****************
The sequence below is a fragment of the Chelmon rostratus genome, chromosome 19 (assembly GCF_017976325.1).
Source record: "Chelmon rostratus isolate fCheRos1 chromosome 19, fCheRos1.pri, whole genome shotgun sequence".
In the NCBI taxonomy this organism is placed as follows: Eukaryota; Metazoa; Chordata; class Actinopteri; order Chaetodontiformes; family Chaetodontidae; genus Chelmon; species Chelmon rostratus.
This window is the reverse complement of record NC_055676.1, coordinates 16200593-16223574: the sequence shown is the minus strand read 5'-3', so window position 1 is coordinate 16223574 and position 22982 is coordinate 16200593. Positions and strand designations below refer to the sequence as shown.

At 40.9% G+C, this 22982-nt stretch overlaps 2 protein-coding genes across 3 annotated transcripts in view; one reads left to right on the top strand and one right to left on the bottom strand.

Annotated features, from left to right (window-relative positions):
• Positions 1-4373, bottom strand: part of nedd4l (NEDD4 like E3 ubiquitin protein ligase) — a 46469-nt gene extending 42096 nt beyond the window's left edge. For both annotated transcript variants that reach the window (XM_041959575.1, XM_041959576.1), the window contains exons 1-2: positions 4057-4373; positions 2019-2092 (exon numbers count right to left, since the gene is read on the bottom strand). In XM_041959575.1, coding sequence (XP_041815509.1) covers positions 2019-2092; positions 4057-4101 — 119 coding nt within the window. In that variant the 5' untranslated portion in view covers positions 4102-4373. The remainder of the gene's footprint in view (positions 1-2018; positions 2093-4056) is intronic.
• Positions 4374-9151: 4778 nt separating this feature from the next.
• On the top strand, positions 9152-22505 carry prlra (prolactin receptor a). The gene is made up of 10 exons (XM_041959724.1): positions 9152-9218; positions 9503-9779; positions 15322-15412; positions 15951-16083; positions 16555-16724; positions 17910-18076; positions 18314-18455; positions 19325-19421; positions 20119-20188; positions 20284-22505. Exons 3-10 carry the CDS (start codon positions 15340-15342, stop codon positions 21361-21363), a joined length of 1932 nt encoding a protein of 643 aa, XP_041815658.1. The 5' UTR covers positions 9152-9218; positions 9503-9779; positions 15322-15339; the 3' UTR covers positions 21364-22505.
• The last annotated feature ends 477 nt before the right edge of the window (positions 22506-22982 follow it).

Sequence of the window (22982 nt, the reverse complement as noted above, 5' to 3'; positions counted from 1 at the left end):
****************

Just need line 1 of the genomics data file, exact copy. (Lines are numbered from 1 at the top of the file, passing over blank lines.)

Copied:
The sequence below is a fragment of the Chelmon rostratus genome, chromosome 19 (assembly GCF_017976325.1).